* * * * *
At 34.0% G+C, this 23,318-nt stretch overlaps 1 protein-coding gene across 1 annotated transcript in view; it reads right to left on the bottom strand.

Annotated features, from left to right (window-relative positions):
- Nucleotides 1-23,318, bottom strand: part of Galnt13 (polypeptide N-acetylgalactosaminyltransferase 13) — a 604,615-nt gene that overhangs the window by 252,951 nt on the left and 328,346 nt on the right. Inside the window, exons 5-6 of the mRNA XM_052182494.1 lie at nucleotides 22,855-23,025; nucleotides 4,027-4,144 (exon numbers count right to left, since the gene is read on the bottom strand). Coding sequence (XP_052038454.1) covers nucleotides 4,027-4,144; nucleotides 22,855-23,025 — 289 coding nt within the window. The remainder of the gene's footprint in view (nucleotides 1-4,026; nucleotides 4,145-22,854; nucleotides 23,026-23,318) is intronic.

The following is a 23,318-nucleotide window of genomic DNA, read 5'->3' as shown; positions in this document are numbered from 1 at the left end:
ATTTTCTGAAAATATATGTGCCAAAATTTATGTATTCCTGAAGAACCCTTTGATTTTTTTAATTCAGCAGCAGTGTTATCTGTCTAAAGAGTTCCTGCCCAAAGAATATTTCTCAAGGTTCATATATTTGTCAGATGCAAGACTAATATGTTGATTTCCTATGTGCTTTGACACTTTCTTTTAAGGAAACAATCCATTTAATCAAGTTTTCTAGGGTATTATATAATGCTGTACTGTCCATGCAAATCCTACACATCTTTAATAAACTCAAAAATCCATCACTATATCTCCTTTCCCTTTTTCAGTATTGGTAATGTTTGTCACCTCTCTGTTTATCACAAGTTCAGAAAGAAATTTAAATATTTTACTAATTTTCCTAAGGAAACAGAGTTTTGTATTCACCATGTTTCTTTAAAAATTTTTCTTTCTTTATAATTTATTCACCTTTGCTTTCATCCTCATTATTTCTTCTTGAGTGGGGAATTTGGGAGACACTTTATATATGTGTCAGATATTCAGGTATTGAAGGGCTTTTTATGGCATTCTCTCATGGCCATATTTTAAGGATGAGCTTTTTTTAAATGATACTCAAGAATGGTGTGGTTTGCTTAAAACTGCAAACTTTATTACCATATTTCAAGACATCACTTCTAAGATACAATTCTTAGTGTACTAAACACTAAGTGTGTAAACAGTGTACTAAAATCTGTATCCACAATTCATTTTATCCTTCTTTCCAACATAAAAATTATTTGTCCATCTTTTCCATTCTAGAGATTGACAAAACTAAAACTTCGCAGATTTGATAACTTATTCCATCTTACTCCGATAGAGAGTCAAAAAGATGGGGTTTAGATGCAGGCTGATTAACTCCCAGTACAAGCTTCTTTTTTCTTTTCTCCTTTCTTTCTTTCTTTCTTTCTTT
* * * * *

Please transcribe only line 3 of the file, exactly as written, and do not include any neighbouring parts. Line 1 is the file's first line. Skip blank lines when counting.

- Nucleotides 1-23,318, bottom strand: part of Galnt13 (polypeptide N-acetylgalactosaminyltransferase 13) — a 604,615-nt gene that overhangs the window by 252,951 nt on the left and 328,346 nt on the right. Inside the window, exons 5-6 of the mRNA XM_052182494.1 lie at nucleotides 22,855-23,025; nucleotides 4,027-4,144 (exon numbers count right to left, since the gene is read on the bottom strand). Coding sequence (XP_052038454.1) covers nucleotides 4,027-4,144; nucleotides 22,855-23,025 — 289 coding nt within the window. The remainder of the gene's footprint in view (nucleotides 1-4,026; nucleotides 4,145-22,854; nucleotides 23,026-23,318) is intronic.